Tax Deductions for Travel Expenses While Looking for Work

The Internal Revenue Service has a nice policy of letting you take deductions for the unreimbursed expenses you incur while you're working. An extension of that is the tax deduction for job hunting expenses, although -- as you might expect -- there are plenty of rules and restrictions. You can write off travel expenses for an interview even if you don't get the job, but it might be a stretch to deduct a trip to Hawaii where you spend more time on the beach than handing out resumes.

Job Hunting Rules

The first big rule is that you must be looking for a job in your current occupation. First-time job seekers can't take the deduction. If you are a waitress, you can't write off expenses while trying to land a job as a dental technician. However, if you look for the same job title in a different field, such as an accountant moving from a manufacturing firm to a retail organization, you can take the deduction. If you took a long break after your last job, the IRS may not allow the deductions, so stay-at-home parents looking to re-enter the workforce don't qualify.

Which Expenses?

Only travel expenses relevant to your job search are eligible. You may deduct airfare, car rental, hotel lodging and food. If you drive, you can deduct mileage at the standard business rate: 55.5 cents per mile as of 2012. If you spend time on personal activities or sightseeing during the trip, consider prorating the expenses you claim for the amount of time you spend looking for work. It's wise to keep all receipts from the trip and maintain a log of job-hunting activity while out of town.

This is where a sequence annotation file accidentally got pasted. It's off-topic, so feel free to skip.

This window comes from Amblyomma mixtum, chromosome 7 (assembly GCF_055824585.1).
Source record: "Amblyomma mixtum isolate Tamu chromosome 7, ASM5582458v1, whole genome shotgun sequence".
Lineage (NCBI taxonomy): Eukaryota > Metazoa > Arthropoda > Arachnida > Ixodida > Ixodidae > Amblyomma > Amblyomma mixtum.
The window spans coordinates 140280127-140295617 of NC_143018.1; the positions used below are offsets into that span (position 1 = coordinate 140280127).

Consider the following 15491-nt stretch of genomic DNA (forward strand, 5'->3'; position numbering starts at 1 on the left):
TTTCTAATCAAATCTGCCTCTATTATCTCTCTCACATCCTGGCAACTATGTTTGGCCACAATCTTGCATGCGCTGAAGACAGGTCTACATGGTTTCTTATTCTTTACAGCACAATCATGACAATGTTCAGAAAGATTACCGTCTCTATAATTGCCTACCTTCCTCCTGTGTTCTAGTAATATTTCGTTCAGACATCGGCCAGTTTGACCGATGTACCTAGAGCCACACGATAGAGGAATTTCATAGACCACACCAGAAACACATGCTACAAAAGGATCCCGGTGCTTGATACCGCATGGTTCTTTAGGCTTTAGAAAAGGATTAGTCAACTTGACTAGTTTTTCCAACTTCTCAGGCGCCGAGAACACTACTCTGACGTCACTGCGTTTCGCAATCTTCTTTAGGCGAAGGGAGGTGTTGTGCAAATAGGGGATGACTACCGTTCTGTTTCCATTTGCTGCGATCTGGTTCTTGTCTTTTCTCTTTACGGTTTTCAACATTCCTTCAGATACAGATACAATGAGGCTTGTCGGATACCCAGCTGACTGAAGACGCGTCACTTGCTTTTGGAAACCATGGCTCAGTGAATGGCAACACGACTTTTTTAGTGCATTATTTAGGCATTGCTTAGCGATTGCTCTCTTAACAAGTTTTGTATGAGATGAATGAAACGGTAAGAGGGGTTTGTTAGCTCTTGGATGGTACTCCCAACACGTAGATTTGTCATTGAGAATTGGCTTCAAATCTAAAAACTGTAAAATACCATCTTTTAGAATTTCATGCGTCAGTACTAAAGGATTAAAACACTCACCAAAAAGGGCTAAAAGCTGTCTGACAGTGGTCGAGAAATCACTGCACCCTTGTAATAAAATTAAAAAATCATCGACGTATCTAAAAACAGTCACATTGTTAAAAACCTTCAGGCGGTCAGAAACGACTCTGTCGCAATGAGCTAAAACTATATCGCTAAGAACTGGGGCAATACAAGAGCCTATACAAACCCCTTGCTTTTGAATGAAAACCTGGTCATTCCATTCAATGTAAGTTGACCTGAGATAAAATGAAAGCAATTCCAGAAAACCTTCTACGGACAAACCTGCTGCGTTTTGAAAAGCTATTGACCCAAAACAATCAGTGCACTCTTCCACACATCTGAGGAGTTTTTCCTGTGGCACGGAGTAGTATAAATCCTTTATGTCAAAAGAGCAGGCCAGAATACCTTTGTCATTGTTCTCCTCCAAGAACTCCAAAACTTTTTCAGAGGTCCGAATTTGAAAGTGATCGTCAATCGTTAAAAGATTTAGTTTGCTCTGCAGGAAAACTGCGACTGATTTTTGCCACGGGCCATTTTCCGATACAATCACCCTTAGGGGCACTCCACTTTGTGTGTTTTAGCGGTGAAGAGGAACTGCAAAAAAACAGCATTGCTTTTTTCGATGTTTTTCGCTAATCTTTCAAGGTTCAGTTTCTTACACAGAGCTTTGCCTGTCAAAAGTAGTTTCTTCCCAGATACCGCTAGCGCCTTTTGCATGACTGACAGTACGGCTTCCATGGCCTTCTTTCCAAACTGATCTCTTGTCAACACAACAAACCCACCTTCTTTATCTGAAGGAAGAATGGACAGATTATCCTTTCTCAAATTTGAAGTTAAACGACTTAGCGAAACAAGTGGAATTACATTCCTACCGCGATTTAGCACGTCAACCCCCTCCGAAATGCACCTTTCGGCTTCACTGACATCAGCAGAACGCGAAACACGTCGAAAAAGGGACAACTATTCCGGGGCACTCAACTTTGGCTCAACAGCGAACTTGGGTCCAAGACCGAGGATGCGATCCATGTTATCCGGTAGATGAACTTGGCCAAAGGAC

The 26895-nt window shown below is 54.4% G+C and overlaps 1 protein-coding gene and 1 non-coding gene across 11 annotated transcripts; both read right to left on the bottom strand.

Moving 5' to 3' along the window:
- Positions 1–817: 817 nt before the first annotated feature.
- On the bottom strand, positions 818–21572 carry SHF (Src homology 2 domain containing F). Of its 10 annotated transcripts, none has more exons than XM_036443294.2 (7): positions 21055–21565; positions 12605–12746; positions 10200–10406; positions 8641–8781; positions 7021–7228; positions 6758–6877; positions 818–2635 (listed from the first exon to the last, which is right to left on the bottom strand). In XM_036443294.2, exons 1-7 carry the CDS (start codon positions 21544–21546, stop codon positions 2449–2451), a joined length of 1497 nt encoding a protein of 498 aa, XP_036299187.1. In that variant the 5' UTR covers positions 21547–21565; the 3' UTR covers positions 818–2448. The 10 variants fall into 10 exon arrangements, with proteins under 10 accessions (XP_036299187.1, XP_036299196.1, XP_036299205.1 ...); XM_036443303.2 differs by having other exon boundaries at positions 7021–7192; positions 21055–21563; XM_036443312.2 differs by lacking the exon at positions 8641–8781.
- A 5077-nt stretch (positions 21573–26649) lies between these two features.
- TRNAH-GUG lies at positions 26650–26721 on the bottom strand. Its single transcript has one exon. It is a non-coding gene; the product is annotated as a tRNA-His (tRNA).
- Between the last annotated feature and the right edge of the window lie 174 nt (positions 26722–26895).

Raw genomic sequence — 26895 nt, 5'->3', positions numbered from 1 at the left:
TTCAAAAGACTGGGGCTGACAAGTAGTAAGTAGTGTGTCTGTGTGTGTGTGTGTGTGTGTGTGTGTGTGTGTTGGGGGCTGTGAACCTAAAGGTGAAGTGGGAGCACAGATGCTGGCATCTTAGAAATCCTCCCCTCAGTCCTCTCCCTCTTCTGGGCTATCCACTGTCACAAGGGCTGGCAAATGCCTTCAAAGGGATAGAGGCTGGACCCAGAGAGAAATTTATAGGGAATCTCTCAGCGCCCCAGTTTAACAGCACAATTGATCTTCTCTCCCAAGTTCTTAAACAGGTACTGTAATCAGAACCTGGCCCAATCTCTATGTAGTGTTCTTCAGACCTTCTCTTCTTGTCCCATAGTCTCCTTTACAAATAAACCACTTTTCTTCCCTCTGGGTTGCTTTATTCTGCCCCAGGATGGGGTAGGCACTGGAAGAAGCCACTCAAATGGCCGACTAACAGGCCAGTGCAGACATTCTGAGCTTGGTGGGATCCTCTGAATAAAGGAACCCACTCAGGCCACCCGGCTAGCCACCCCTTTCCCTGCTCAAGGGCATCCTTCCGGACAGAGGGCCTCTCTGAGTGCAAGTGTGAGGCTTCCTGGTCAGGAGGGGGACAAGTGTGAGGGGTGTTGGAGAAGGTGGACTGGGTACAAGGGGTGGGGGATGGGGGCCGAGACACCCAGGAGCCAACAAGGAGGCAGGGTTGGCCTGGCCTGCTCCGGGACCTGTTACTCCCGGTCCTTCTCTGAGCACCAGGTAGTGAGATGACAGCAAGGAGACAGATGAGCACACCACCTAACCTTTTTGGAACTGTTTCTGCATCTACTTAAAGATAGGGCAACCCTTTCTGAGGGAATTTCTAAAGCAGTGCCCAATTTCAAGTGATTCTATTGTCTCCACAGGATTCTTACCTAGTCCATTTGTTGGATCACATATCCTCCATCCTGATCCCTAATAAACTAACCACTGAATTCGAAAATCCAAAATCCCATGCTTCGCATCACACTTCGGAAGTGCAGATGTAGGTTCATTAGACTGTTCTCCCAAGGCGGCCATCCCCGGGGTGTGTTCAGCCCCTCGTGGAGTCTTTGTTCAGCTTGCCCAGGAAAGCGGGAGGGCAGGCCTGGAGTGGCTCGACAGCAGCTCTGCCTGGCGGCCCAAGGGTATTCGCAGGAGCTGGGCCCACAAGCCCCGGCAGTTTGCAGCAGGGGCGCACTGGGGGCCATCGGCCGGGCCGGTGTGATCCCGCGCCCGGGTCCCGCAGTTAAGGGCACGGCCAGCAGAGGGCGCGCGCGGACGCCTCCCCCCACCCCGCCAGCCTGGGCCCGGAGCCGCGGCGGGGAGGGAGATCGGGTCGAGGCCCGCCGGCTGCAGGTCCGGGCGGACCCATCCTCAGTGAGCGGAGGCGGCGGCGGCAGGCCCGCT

Deduction Limits

The IRS limits your deduction to any amount that exceeds 2 percent of your adjusted gross income. If you spent less than that, you don't qualify for the deduction. However, if you have other unreimbursed employee expenses from your current or previous job during the same tax year, the sum may meet the threshold for the deduction. Don't forget to include non-travel expenses such as a fee to have a new resume prepared, courses to brush up on skills, and employment agency fees.

Which Forms to File

Job hunting expenses are taken as itemized deductions on Schedule A of Form 1040. If you're already itemizing rather then claiming the standard deduction, report your eligible expenses on line 21 of Schedule A. If you don't have enough itemized deductions to make itemizing worthwhile, and you take the standard deduction instead, you're out of luck. Unclaimed job hunting expenses cannot be carried over to future tax years.

Photo Credits

  • Girl in airport image by Nikolay Okhitin from Fotolia.com

About the Author

Naomi Smith has been writing full-time since 2009, following a career in finance. Her fiction has been published by Loose Id and Dreamspinner Press, among others. She holds a Master of Science in financial economics from the London School of Economics and a Bachelor of Arts in political economy from the University of California, Berkeley.

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